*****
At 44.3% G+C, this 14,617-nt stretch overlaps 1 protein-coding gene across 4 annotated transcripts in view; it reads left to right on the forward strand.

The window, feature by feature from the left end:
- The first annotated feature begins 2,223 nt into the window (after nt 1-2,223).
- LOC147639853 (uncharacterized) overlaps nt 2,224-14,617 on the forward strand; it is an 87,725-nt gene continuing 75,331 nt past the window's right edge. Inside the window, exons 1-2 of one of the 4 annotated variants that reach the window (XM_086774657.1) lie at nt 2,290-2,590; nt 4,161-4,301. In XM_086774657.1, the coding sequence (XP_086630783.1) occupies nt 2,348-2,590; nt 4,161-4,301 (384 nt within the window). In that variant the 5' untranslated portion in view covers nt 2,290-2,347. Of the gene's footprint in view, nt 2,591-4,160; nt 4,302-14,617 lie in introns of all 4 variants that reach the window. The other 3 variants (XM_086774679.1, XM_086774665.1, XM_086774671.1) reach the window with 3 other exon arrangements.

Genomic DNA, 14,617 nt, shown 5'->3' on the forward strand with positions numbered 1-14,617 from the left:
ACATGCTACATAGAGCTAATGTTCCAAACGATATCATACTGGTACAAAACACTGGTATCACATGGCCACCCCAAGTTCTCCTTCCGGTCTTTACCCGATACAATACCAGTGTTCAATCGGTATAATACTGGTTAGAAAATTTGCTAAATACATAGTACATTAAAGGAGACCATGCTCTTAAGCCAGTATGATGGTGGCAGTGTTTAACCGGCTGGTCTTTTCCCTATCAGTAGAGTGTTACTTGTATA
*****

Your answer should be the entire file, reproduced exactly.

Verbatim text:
At 44.3% G+C, this 14,617-nt stretch overlaps 1 protein-coding gene across 4 annotated transcripts in view; it reads left to right on the forward strand.

The window, feature by feature from the left end:
- The first annotated feature begins 2,223 nt into the window (after nt 1-2,223).
- LOC147639853 (uncharacterized) overlaps nt 2,224-14,617 on the forward strand; it is an 87,725-nt gene continuing 75,331 nt past the window's right edge. Inside the window, exons 1-2 of one of the 4 annotated variants that reach the window (XM_086774657.1) lie at nt 2,290-2,590; nt 4,161-4,301. In XM_086774657.1, the coding sequence (XP_086630783.1) occupies nt 2,348-2,590; nt 4,161-4,301 (384 nt within the window). In that variant the 5' untranslated portion in view covers nt 2,290-2,347. Of the gene's footprint in view, nt 2,591-4,160; nt 4,302-14,617 lie in introns of all 4 variants that reach the window. The other 3 variants (XM_086774679.1, XM_086774665.1, XM_086774671.1) reach the window with 3 other exon arrangements.

Genomic DNA, 14,617 nt, shown 5'->3' on the forward strand with positions numbered 1-14,617 from the left:
ACATGCTACATAGAGCTAATGTTCCAAACGATATCATACTGGTACAAAACACTGGTATCACATGGCCACCCCAAGTTCTCCTTCCGGTCTTTACCCGATACAATACCAGTGTTCAATCGGTATAATACTGGTTAGAAAATTTGCTAAATACATAGTACATTAAAGGAGACCATGCTCTTAAGCCAGTATGATGGTGGCAGTGTTTAACCGGCTGGTCTTTTCCCTATCAGTAGAGTGTTACTTGTATA